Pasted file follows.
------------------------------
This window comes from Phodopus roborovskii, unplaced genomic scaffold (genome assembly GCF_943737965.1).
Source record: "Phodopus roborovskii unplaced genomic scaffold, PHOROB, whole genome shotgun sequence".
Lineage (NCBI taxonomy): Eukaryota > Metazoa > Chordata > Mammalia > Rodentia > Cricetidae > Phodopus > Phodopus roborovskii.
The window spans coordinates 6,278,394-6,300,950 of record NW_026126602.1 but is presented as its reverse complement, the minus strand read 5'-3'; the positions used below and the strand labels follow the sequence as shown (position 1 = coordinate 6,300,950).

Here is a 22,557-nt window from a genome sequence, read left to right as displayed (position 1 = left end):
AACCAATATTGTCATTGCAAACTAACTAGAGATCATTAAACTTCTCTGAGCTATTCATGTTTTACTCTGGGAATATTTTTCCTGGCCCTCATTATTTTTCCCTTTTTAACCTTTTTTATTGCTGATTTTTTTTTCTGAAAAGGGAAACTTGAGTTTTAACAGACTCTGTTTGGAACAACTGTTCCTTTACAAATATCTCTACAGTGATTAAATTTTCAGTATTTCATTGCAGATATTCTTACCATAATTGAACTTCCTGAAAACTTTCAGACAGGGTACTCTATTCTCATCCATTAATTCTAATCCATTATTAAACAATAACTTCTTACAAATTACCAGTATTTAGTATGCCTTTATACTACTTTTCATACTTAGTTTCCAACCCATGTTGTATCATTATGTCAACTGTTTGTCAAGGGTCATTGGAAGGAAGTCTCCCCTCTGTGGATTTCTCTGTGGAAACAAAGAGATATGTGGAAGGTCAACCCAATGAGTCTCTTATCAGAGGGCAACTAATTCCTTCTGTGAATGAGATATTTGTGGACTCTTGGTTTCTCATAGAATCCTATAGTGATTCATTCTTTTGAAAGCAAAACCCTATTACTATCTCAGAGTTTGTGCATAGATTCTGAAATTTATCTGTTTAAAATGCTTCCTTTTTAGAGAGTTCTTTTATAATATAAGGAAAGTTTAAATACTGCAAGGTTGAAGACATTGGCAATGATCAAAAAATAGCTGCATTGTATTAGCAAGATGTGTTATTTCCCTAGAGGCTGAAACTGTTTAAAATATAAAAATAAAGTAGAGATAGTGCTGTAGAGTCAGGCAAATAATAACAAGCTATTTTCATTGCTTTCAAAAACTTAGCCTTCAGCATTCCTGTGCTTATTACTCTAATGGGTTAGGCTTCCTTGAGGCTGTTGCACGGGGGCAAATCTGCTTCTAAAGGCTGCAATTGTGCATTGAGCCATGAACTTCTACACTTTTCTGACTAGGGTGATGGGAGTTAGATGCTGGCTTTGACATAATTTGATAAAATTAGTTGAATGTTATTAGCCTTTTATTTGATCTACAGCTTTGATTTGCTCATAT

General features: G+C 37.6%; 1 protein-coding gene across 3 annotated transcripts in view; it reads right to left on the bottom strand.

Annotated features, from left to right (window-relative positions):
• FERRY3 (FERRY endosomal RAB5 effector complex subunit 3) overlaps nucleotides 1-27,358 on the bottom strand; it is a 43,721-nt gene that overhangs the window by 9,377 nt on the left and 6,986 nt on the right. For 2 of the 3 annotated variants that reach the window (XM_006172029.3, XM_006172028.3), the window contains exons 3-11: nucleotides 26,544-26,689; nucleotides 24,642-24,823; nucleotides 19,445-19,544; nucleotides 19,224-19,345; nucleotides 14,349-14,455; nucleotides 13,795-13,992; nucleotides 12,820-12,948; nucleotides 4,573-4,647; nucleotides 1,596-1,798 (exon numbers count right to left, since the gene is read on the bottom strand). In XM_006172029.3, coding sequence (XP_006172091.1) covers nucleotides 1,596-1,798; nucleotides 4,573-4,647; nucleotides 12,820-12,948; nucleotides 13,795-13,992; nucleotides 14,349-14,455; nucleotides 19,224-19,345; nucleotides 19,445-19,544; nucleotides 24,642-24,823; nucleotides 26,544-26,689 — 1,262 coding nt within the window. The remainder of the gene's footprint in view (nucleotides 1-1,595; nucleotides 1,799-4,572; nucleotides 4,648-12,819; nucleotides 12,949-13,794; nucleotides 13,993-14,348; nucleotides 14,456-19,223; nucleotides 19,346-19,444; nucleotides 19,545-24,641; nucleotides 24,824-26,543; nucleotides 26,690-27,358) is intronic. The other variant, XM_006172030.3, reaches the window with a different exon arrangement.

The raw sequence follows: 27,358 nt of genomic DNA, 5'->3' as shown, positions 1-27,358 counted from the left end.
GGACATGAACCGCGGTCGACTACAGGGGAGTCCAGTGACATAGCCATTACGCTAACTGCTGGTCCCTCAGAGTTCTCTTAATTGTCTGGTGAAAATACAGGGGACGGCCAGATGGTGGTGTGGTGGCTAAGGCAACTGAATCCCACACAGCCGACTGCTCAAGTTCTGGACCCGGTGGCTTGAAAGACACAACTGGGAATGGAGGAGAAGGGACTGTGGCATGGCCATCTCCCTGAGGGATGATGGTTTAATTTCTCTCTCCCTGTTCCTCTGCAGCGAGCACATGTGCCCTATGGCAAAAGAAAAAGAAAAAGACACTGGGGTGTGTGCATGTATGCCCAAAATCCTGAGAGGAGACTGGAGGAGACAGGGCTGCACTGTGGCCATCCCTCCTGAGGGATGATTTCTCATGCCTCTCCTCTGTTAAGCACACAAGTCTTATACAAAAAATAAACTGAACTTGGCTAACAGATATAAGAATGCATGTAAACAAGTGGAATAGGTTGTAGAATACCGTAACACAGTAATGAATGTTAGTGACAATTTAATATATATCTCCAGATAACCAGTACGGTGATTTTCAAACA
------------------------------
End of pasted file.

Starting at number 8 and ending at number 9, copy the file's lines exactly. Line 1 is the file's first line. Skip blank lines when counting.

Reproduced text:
Annotated features, from left to right (window-relative positions):
• FERRY3 (FERRY endosomal RAB5 effector complex subunit 3) overlaps nucleotides 1-27,358 on the bottom strand; it is a 43,721-nt gene that overhangs the window by 9,377 nt on the left and 6,986 nt on the right. For 2 of the 3 annotated variants that reach the window (XM_006172029.3, XM_006172028.3), the window contains exons 3-11: nucleotides 26,544-26,689; nucleotides 24,642-24,823; nucleotides 19,445-19,544; nucleotides 19,224-19,345; nucleotides 14,349-14,455; nucleotides 13,795-13,992; nucleotides 12,820-12,948; nucleotides 4,573-4,647; nucleotides 1,596-1,798 (exon numbers count right to left, since the gene is read on the bottom strand). In XM_006172029.3, coding sequence (XP_006172091.1) covers nucleotides 1,596-1,798; nucleotides 4,573-4,647; nucleotides 12,820-12,948; nucleotides 13,795-13,992; nucleotides 14,349-14,455; nucleotides 19,224-19,345; nucleotides 19,445-19,544; nucleotides 24,642-24,823; nucleotides 26,544-26,689 — 1,262 coding nt within the window. The remainder of the gene's footprint in view (nucleotides 1-1,595; nucleotides 1,799-4,572; nucleotides 4,648-12,819; nucleotides 12,949-13,794; nucleotides 13,993-14,348; nucleotides 14,456-19,223; nucleotides 19,346-19,444; nucleotides 19,545-24,641; nucleotides 24,824-26,543; nucleotides 26,690-27,358) is intronic. The other variant, XM_006172030.3, reaches the window with a different exon arrangement.